Thursday, February 01, 2007


2006 was not a particularly strong year for horror films. The best flat-out horror film to play in the multiplex, Neil Marshall's spelunking creature-feature - The Descent, was actually a 2005 UK hold-over. Perhaps the real top horror film was Heidi Ewing & Rachel Grady's Jesus Camp, a documentary which covers a particularly hard-core brand of Evangelism in the United States. Any subject which has an enthusiastic following (from dog show folks to Star Trek fans) has an extreme branch so focused, the members come off a little bit crazy. Well, Christianity, or any religion for that matter, is no exception and the lady-pastor Becky Fisher and three of her key pupils that Jesus Camp follows may, in her own words, make you 'quake in your boots.'

I've tried to make the below description avoid any sort of soapbox. You be the judge if I was successful or not. Oh and I apologize for using the phrase 'hard-core' far too many times.

From Missouri to North Dakota and I'm sure in most of the 50 states, there is an collection of Evangelical churches and organizations that have one of their key missions to break down the barrier between church and state. A sizable chunk of these folks get out and vote, enough of them to push President Bush into a second term; or protest in Washington against homosexuality or abortion. Jesus Camp brushes these topics by pointing the camera at the "Kids on Fire" summer-camp in (no joke) Devil's Lake, North Dakota. This is not a fun getaway, but hard-core indoctrination to form an Army of God. Pastor Becky Fisher rationalizes that if the extremist Muslims can train their kids to become suicide bombers, surely Christians can muster up a similar discipline for their spiritual (and political) causes. Thus, upon entering the camp, she makes sure that nearly all things secular are thrown out the window. The program is all Jesus all the time. Fisher is indeed hard-core, telling the 10 year olds that there are no fakers in this camp you are 100% or nothing. She believes Harry Potter should be burned at the stake, and all the kids little child-sins must be purged or confronted. This is done mainly through the young ones crying tears of shame or speaking in tongues.

Fisher and the parents of the three principle children, Levi, Tory and Rachel, have expressed publicly that they are all happy with the documentary and how they are captured on film. This I find quite strange, but it illustrates that you bring your own beliefs in how you interpret what is up on screen, they see white, I see black. The camera lets them push their message of creationism = good, science = bad and shows the fever and the ecstasy of the camp kids, in between these same children obviously spewing the evangelical rhetoric which they may or may not understand. However, the documentary also uses odd camera angles and a creepy score that for me personally, make it much more akin to a scary movie than a propaganda piece. And although it is a tad clunky, the doc constantly cross cuts to a liberal Air-America talk radio host, which (I'm pretty sure) give the filmmakers talking-points. Though many critics seem to label Jesus Camp unbiased, I believe that the filmmakers have an agenda (also, which I think in a doc is a very good thing). They are (rightfully so) quite terrified that the land of the free is treading toward the land of the intolerant and in the most ironic of twists the leaders of the path are the ones who fall under the banner of a man who preached kindness and tolerance way back just shy of 2000 years ago.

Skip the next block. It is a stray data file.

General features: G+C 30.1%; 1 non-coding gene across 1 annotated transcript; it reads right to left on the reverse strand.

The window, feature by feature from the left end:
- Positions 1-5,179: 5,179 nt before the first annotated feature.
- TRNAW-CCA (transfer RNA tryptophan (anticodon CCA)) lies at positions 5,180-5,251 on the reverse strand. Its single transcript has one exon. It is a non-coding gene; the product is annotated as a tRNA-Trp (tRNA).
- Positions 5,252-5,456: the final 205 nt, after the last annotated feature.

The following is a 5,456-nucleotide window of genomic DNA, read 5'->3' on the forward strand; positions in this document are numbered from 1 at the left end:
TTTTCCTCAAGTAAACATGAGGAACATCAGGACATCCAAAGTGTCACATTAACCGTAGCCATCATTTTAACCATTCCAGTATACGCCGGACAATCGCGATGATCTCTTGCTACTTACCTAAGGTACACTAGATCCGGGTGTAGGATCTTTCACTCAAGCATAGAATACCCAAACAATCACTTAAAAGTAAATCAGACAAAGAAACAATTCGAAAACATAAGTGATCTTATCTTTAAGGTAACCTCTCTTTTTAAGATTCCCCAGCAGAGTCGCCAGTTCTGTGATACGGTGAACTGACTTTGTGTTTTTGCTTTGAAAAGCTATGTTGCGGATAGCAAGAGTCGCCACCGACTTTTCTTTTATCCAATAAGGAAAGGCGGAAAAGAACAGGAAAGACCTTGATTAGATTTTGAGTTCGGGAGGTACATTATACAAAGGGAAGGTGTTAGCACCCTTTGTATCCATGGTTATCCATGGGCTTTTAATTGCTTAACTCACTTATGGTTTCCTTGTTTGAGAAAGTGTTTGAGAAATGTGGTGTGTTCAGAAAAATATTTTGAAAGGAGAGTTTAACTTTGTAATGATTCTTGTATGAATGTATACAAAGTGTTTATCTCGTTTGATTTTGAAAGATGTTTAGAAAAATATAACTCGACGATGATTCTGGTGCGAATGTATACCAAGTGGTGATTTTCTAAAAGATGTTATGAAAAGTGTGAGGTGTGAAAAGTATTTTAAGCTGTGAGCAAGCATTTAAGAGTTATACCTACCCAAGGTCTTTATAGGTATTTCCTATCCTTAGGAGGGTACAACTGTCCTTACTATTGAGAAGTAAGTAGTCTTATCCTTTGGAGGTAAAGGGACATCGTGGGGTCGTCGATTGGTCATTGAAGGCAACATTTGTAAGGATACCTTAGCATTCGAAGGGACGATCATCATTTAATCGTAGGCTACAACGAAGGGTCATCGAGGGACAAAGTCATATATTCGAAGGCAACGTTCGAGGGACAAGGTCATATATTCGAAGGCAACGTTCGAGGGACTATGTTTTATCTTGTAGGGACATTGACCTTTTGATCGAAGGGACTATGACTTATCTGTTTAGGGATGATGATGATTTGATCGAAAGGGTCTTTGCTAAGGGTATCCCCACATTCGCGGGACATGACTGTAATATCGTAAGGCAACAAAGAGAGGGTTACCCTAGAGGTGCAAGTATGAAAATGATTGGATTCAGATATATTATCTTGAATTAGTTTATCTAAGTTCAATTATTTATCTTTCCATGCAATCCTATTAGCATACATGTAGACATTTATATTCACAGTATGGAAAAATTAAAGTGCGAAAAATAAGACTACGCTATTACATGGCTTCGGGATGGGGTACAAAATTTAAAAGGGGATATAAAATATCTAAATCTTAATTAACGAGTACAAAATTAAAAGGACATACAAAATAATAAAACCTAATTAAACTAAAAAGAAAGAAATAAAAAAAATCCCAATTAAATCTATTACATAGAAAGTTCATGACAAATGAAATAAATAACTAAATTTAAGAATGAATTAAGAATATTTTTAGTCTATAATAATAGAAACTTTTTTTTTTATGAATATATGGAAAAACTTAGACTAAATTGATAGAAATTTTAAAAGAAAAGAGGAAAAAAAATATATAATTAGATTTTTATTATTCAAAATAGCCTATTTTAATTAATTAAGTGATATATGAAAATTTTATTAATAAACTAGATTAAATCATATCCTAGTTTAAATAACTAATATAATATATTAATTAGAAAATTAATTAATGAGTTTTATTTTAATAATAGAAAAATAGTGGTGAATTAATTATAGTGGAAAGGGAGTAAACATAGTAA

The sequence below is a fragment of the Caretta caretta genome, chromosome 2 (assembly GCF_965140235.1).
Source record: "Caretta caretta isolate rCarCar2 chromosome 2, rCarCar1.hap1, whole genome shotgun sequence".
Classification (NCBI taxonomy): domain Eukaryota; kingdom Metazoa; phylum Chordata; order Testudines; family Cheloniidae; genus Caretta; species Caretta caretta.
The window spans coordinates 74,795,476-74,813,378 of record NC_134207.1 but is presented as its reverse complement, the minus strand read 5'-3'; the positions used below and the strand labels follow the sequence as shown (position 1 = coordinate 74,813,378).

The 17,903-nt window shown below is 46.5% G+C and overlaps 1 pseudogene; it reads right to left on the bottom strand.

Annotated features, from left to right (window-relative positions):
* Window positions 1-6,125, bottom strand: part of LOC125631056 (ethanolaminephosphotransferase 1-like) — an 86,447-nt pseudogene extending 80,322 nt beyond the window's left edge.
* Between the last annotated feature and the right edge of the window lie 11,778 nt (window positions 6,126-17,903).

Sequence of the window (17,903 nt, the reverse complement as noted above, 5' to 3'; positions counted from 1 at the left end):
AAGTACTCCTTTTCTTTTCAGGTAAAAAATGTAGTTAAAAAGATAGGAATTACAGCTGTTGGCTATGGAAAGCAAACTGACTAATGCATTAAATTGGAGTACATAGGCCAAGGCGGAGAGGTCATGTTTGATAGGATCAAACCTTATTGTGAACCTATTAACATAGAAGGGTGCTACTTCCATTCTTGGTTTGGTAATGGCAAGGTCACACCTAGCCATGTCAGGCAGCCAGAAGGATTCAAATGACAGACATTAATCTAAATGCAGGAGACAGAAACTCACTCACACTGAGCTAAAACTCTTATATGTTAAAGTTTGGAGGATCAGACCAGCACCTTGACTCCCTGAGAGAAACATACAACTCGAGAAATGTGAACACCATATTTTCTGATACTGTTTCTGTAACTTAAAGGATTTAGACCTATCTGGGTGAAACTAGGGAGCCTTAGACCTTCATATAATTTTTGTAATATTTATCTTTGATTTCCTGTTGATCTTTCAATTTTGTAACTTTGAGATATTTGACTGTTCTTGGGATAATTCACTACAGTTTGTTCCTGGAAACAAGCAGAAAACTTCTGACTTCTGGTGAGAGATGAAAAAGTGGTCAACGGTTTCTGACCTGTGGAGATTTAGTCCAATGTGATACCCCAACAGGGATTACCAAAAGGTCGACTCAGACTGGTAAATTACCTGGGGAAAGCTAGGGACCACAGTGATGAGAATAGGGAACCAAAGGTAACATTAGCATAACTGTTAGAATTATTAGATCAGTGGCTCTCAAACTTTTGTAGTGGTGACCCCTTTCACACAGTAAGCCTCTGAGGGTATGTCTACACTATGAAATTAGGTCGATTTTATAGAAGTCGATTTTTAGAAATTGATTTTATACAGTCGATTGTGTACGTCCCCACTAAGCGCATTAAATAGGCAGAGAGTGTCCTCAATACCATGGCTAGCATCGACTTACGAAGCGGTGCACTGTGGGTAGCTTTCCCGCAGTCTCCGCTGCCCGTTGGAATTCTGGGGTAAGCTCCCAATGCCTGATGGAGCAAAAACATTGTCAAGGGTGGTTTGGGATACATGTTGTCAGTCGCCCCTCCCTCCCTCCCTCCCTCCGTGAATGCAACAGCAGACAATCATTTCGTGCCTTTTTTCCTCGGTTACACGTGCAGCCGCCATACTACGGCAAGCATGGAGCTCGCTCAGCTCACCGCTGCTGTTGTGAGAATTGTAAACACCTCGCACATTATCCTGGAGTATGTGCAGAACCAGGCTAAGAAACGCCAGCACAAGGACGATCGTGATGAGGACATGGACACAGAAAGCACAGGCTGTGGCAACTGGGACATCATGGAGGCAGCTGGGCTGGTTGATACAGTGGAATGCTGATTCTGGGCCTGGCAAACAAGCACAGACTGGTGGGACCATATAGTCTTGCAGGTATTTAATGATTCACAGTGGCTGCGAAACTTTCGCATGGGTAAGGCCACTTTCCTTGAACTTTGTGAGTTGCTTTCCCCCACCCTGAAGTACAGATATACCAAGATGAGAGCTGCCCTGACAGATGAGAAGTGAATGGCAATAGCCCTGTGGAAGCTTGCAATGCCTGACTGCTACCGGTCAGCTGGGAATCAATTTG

Ultimately, Jesus Camp is at its best showing the goal/agenda driven camp, and the thin line between teaching children and indoctrinating them; how kids learn is as much driven by social climate as it is by the information itself.

Come out Thursday night and check out the first time KBT presents a documentary. Drinks at 8pm, Trailers and Showtime at 8:30pm. The film runs 84 minutes and that leaves some time for perhaps an interesting post-screening conversation.


Blogger Mark said...

These people are more fascist than Christian. Their fundamentalism has gone beyond simple religious faith into full blown delusion. Did you see those kids worshiping the cardboard cutout of G.W. Bush? These are not the people I want in power with their finger on the red button. They live in a different reality.

1:19 p.m.  

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